Differential use of visual and chemical cues in predator recognition and threat-sensitive predator-avoidance responses by larval newts (Notophthalmus viridescens)


For prey under the threat of predation, the ability to distinguish between different levels of danger can have important fitness consequences. Larval central newts, Notophthalmus viridescens louisianensis, distinguished between predatory (Ambystoma tigrinum tigrinum larvae) and nonpredatory (Hyla chrysoscelis/versicolor complex tadpoles) heterospecifics, but only when chemical cues were available. When only visual cues were present, larvae responded to both predatory and nonpredatory stimuli by reducing activity (fright response), but did not distinguish between the two types. Fine-scale discrimination of visual stimuli may have failed to develop because larval newts typically live in aquatic habitats in which chemical cues may be more reliable than visual cues, owing to large amounts of sediments and vegetation or possibly to myopia. Late-stage newt larvae that were approaching metamorphosis were unpalatable to A. t. tigrinum, and histological examination of the skin revealed that granular (poison) glands were present in the skin of late-stage but not early-stage larvae. Late-stage larvae did not distinguish between chemical stimuli from predators and nonpredators, which suggests that fright responses of larval newts are plastic and can be modified according to the level of perceived threat.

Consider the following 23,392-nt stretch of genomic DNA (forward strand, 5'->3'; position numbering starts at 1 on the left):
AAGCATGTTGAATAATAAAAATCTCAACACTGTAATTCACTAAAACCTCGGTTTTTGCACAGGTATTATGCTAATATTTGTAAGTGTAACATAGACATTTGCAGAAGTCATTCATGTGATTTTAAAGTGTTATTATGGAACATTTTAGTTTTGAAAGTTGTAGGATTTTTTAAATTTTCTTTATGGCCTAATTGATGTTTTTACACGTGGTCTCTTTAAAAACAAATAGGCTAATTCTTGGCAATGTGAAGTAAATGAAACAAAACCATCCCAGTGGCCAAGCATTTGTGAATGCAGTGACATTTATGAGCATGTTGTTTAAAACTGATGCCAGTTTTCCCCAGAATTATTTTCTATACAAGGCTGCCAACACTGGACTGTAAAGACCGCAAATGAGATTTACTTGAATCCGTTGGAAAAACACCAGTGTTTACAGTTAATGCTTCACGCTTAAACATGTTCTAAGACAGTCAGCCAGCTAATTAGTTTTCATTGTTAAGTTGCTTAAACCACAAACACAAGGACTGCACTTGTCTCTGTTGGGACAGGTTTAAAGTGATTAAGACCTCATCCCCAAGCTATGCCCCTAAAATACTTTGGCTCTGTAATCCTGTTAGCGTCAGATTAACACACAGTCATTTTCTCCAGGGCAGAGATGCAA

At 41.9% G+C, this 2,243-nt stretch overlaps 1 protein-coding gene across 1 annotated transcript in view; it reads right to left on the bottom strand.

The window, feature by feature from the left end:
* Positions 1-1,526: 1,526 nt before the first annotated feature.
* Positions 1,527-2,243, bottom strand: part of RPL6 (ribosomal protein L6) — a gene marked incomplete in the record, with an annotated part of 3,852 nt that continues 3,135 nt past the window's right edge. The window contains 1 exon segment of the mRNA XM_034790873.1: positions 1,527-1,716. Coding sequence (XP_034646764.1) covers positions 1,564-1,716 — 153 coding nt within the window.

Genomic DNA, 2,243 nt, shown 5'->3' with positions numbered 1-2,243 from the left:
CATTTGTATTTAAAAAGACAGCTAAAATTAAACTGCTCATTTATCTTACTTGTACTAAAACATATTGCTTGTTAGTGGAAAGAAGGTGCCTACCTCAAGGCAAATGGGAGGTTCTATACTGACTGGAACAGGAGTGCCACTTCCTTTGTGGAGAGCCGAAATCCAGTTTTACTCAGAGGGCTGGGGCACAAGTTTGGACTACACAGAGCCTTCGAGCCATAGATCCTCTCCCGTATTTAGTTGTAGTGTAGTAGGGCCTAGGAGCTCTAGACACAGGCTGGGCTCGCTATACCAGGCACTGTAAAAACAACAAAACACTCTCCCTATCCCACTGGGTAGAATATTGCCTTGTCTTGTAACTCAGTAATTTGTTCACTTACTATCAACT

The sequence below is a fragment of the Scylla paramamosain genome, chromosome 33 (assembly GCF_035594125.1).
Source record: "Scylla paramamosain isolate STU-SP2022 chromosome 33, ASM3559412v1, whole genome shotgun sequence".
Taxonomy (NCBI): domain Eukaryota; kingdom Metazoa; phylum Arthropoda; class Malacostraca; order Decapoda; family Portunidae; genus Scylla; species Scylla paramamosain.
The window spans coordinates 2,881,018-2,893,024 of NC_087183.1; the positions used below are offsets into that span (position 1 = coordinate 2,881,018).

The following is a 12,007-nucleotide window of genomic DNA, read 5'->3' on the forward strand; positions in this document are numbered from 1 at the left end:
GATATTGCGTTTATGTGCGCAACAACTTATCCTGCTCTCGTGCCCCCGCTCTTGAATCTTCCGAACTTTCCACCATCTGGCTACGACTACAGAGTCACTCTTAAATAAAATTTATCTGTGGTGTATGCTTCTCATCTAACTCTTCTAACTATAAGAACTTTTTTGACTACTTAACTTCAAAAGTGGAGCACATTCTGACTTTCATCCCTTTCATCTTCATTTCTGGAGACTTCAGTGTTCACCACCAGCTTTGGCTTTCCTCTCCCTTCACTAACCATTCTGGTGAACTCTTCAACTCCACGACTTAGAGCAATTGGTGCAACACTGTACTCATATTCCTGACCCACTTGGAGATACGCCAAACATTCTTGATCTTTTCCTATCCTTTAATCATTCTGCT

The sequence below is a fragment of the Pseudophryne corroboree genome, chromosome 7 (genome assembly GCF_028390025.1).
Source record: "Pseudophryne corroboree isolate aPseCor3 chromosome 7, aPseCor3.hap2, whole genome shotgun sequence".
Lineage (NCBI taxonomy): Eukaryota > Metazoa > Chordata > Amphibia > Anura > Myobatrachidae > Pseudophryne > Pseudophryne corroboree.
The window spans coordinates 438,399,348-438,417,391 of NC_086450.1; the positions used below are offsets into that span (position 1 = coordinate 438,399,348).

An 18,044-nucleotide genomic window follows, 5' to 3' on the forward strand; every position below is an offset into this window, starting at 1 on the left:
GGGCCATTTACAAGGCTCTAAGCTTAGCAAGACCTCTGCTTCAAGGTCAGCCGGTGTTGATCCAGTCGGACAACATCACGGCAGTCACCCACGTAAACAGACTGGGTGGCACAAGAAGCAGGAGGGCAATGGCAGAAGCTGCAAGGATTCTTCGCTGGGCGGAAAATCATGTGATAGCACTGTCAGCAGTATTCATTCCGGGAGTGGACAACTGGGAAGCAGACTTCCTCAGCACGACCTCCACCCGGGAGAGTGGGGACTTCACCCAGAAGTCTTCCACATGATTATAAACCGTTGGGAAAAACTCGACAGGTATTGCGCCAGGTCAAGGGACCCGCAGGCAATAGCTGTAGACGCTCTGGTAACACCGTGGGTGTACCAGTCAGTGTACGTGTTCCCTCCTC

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Canadian Journal of Zoology